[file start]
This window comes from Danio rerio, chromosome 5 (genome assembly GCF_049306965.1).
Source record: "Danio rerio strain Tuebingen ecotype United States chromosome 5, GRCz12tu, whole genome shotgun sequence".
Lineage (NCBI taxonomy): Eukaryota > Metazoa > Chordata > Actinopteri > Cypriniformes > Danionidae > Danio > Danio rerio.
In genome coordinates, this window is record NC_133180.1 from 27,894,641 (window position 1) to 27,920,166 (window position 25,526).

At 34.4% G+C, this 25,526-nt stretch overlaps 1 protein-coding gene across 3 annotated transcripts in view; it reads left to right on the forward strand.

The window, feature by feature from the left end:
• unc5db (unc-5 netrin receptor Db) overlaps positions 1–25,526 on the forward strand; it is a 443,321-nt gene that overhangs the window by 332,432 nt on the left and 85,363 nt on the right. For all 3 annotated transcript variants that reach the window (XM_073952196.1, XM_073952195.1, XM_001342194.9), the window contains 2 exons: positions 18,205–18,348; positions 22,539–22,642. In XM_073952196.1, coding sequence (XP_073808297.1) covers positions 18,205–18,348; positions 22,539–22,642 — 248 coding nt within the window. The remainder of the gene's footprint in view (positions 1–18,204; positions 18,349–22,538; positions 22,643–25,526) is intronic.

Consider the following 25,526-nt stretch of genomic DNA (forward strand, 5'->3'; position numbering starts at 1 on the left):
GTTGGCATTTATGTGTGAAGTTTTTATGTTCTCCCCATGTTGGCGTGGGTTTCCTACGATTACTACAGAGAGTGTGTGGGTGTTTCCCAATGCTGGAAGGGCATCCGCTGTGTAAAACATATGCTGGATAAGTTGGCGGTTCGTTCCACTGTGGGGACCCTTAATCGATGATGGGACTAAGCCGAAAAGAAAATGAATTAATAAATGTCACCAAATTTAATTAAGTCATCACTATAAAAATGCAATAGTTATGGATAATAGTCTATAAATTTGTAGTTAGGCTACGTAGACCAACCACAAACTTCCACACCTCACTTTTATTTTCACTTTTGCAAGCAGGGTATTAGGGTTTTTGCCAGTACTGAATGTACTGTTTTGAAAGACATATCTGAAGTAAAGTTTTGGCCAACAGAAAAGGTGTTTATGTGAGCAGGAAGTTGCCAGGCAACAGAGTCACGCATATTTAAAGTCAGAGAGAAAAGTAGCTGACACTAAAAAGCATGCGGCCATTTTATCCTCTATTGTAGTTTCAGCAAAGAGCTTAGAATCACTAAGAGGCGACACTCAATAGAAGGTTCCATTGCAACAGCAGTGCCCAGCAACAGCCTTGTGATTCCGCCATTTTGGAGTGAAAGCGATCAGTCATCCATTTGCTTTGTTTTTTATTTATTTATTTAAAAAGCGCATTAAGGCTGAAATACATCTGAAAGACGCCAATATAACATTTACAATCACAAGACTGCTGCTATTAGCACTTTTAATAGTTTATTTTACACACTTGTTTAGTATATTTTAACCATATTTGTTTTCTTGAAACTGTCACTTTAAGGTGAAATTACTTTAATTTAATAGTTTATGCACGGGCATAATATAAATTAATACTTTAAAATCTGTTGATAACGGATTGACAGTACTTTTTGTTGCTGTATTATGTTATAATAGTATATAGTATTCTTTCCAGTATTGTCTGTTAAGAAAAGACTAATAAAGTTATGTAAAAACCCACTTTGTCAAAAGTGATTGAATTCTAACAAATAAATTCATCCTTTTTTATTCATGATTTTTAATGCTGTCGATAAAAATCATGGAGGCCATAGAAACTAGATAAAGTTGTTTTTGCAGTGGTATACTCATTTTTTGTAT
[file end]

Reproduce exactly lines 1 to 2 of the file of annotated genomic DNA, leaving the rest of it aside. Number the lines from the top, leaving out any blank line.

This window comes from Danio rerio, chromosome 5 (genome assembly GCF_049306965.1).
Source record: "Danio rerio strain Tuebingen ecotype United States chromosome 5, GRCz12tu, whole genome shotgun sequence".